One of the most contentious pieces of legislation to be put before Parliament – the EU (Withdrawal) Bill – now faces scrutiny and probable amendments in the Lords. From a human rights perspective, writes Joelle Grogan (Middlesex University), one of the most concerning aspects of the Bill is the exclusion of the European Union Charter of Fundamental Rights from the corpus of EU law to be incorporated into UK law. She assesses the arguments being made to exclude it, concluding that the only plausible explanation for rejection of Charter rights is the rejection of rights.
The EU Charter of Fundamental Rights holds the same status as the EU treaties upon which the entire EU legal system is based. It has become the primary source of fundamental rights in the EU under the Lisbon Treaty. The proposed excise of the Charter has been celebrated as the removal of alleged ‘flabby Euro-rights’ by some Brexiteers, and reviled as weakening rights protection in the UK by NGOs, lawyers and academics. An amendment tabled by Labour to retain the Charter was defeated in the Commons, and it is unclear whether the Lords will again try to add an amendment ensuring the EU Charter survives the Bill.
The good argument: ‘The Charter only operates within the scope of EU law, so is not relevant post-Brexit’
The EU Charter is binding on all EU institutions as part of the EU’s constitutional framework, and all legislative measures must comply with it. The Charter applies to Member States only where they are acting ‘within the scope of EU law’. Simply, this means that if a provision of an EU law of any status (other than an article of the Treaties) violates a fundamental right, it will be held invalid by EU courts; or, in the case of national laws which fall within the scope of EU law, they will be set aside by national courts.
The good argument for the removal of the Charter in the EU (Withdrawal) Bill is that the Charter is designed to operate only within the scope of EU law. Therefore, it will have no relevance after Brexit as the UK will no longer operate within that scope of authority.
There are two responses to this argument. The first is that the Charter will continue to have relevance to retained law, particularly where retained EU law, or pre-Brexit UK and CJEU case law, contains explicit reference to Charter rights. This is recognised by the Bill, Clause 5(5) ‘references to the Charter in any case law are, so far as necessary for this purpose, to be read as if they were references to any corresponding retained fundamental rights or principles’. The complication this clause aims to resolve leads to the second response: explicitly excluding the Charter in the interpretation of retained law, and in litigation concerning former Charter rights, will cause significant confusion and uncertainty in practice, as Courts and litigants must rely on the ambiguous authority of ‘underlying’ rights to found in a multiplicity of sources.
The more sensible approach, advocated here, is to incorporate the Charter in the same way as that envisaged for directly effective EU law, and then leave it to Parliament to determine how the Charter ought to be adapted and reformed to post-Brexit Britain. The removal of the Charter seems anomalous, particularly where the justification offered is that ‘the Charter only codified existing rights’ and that the same level of rights protection will be guaranteed post-Brexit.
The bad argument: ‘The Charter only codifies existing rights’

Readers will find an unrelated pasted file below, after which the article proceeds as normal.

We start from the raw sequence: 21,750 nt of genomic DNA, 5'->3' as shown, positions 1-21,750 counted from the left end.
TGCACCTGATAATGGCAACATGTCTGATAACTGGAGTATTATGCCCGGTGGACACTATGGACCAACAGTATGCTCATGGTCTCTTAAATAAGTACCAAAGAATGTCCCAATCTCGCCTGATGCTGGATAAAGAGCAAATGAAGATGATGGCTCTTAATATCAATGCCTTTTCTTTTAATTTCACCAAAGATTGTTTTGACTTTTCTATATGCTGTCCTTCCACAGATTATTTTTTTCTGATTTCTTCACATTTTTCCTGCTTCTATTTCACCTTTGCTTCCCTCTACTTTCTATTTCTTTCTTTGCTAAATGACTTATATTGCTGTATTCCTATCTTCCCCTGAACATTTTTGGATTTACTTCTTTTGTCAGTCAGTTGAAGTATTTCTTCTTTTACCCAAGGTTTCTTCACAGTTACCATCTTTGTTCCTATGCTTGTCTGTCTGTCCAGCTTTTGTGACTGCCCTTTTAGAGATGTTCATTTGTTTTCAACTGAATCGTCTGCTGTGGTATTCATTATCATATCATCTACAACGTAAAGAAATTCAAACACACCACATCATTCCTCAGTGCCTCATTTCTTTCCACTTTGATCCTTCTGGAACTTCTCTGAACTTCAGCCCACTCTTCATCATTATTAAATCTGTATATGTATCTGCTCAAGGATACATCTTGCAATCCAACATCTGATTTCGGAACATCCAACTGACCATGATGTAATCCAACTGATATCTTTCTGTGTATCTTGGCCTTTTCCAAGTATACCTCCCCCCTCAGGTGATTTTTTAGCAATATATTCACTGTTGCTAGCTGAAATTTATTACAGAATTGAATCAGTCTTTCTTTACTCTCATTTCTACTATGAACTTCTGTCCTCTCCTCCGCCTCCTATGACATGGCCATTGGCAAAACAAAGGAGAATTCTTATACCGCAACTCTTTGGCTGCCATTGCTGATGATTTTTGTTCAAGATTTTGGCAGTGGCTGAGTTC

The main justification offered for the removal of the Charter is that it is not a source of rights, but only ‘reaffirmed the existing legally binding fundamental rights, in a new and binding document’. At face value, this is a non-sequitur. If it were true that the Charter serves only to codify rights which are already binding on actions which fall within its scope, then this would be a reason to incorporate the Charter. Like having an index to a particularly complex textbook, the UK would benefit from such codification as an easy, and accessible source of rights, listed and clarified, for the interpretation and application of retained law. There could be no arguments as to whether a right did or did not exist (as we may imagine will likely arise in future litigation), and the legal certainty for individuals and businesses promised by the EU (Withdrawal) Bill would to this extent be guaranteed. The inverse is argued, however: codification is not relevant as it merely (re)states existing rights.
We should question the assertion that the Charter only codifies existing rights. DExEU’s Right by Right Analysis, intended to assuage concerns, asserts that rights contained within the Charter will continue to be afforded protection in three ways:
(1) through converted EU law;
(2) in the 18 Articles of the EU Charter which ‘correspond, entirely or largely, to articles’ of the ECHR (see here for a handy diagram distinguishing the ECHR and the EU Charter) and are ‘as a result, protected both internationally and, through the Human Rights Act 1998 and devolution statutes’; and
(3) through the common law or domestic legislation.
Each of these statements are either untrue or misleading.
First, we might wonder how converted EU law will provide (equivalent) protection when EU remedies are systematically removed: the right in Francovich which allows for damages in the event of a breach of EU obligations by the State will end (Schedule 1, 4). General principles of EU law, including recognisably rule of law principles and human rights, are retained in domestic law (only if acknowledged by pre-exit case law) but given no right of action, nor is any court or tribunal permitted to disapply any rule of law or quash any conduct (Sch 1, 5).
Second, it’s confusing to assert that a EU Charter right can correspond ‘entirely or largely’ to a right within the Convention: this misstates the multiplicity of sources of rights reflected in the Charter, that a right being ‘largely’ the same as listed in another document is not a reassuring statement, and it also omits mention of the 36 other Articles of the EU Charter. (Ironically, the rationale for codification was exactly to provide a single, clear source of rights to avoid reference to a plethora of sources.)